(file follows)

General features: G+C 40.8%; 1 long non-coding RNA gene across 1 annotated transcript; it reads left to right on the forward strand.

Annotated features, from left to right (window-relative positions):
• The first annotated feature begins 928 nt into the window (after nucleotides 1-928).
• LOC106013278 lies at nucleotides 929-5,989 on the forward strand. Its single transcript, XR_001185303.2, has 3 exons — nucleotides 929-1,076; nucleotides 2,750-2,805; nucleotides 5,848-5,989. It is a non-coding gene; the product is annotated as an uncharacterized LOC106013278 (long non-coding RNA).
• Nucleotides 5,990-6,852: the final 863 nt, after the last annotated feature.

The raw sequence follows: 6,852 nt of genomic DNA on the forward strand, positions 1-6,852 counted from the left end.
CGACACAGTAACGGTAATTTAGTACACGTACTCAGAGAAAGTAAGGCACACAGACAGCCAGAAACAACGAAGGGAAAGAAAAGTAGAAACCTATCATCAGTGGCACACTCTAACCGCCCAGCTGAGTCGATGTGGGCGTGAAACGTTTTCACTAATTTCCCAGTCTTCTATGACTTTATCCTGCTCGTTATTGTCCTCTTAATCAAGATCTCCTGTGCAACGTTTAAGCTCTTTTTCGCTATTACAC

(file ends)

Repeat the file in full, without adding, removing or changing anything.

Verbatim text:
General features: G+C 40.8%; 1 long non-coding RNA gene across 1 annotated transcript; it reads left to right on the forward strand.

Annotated features, from left to right (window-relative positions):
• The first annotated feature begins 928 nt into the window (after nucleotides 1-928).
• LOC106013278 lies at nucleotides 929-5,989 on the forward strand. Its single transcript, XR_001185303.2, has 3 exons — nucleotides 929-1,076; nucleotides 2,750-2,805; nucleotides 5,848-5,989. It is a non-coding gene; the product is annotated as an uncharacterized LOC106013278 (long non-coding RNA).
• Nucleotides 5,990-6,852: the final 863 nt, after the last annotated feature.

The raw sequence follows: 6,852 nt of genomic DNA on the forward strand, positions 1-6,852 counted from the left end.
CGACACAGTAACGGTAATTTAGTACACGTACTCAGAGAAAGTAAGGCACACAGACAGCCAGAAACAACGAAGGGAAAGAAAAGTAGAAACCTATCATCAGTGGCACACTCTAACCGCCCAGCTGAGTCGATGTGGGCGTGAAACGTTTTCACTAATTTCCCAGTCTTCTATGACTTTATCCTGCTCGTTATTGTCCTCTTAATCAAGATCTCCTGTGCAACGTTTAAGCTCTTTTTCGCTATTACAC